The body of a Russian Mission snowmachiner missing for a week was found near Bethel Wednesday, with Alaska State Troopers saying alcohol is believed to have been a factor in his death.
According to a Thursday AST dispatch, troopers were notified at about 7 p.m. Wednesday that Bethel Search and Rescue volunteers had found 32-year-old Harvey Pitka’s body. The discovery was made about six and a half miles south of where Pitka’s abandoned snowmachine had been found Monday, on the Woodcutters Trail about 30 miles northwest of Bethel.
AST spokesperson Beth Ipsen says the search for Pitka began March 6 when he and a fellow snowmachiner, 53-year-old Raymond Marth of Marshall, were reported overdue on a 4 a.m. trip from Akiachak to the Yukon River after they didn’t show up in Russian Mission or Marshall. Troopers enlisted volunteers from Russian Mission and Marshall, as well as Akiachak, Bethel and Nunapitchuk to look for the men.
“There was a lot of searching going on,” Ipsen said.
On Sunday, Marth walked into Kalskag and told troopers that he and Pitka had gotten separated while snowmachining -- a point confirmed Monday, when Marth’s snowmachine was found 36 miles away from Pitka’s. He said Pitka had been drinking, and that he wasn’t properly attired or equipped for the conditions.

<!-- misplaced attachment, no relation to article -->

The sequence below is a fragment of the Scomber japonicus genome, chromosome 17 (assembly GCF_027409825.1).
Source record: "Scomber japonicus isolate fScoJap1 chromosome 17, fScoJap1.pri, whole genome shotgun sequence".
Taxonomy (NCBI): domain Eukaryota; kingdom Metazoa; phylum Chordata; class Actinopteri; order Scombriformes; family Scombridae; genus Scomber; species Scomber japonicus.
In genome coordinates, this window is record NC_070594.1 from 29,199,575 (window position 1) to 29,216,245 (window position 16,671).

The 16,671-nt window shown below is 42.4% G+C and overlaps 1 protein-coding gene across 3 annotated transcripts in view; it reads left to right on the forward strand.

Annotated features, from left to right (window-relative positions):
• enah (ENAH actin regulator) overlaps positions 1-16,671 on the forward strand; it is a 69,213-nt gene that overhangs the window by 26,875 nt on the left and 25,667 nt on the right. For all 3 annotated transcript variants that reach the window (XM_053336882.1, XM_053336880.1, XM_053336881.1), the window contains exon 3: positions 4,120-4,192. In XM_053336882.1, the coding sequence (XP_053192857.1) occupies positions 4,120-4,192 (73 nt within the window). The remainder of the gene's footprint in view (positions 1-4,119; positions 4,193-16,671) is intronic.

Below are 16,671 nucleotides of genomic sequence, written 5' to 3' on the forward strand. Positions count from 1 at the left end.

“He just wasn’t prepared to spend several days out in the elements,” Ipsen said.
An apparent break in the case Sunday turned out to mark the beginning of a separate search, when a man -- believed to be Pitka -- who had been spotted from an airplane and had supplies dropped to him turned out to be 28-year-old Matthew Heckman of Marshall. Heckman had been riding alongside a snowmachine carrying Joseph Fitka, 32, and Melissa Alick, 34, on a trip from Bethel to Russian Mission Saturday night. According to Ipsen, their group was properly dressed for the conditions.
“Heckman lost sight of the other snowmachine about 7 miles from Bethel during in a severe ground blizzard,” troopers wrote in a Tuesday dispatch. “Heckman circled attempting to find the others but could not find the machine or tracks.”
Ipsen says Heckman, who had run out of gas during his search, was rescued Sunday night. According to an AST dispatch, an Alaska Wildlife Trooper in a plane Monday spotted Fitka and Alick about 13 miles south of Russian Mission, where the two had made camp after their snowmachine broke down. Ground searchers found them uninjured and safely brought them to Russian Mission.
Efforts continued to find Pitka, until his body was located Wednesday. Empty alcohol bottles were found at the scene.
“He was found with alcohol on his person,” Ipsen said. “It seems like he had made a camp.”
According to Ipsen, no foul play is suspected in Pitka’s death, but a formal cause of death won’t be determined until his body undergoes an autopsy at the state medical examiner’s office.
“Because we have a few days where we don't know what happened, we can only have theories based on what we found,” Ipsen said.
Contact Chris Klint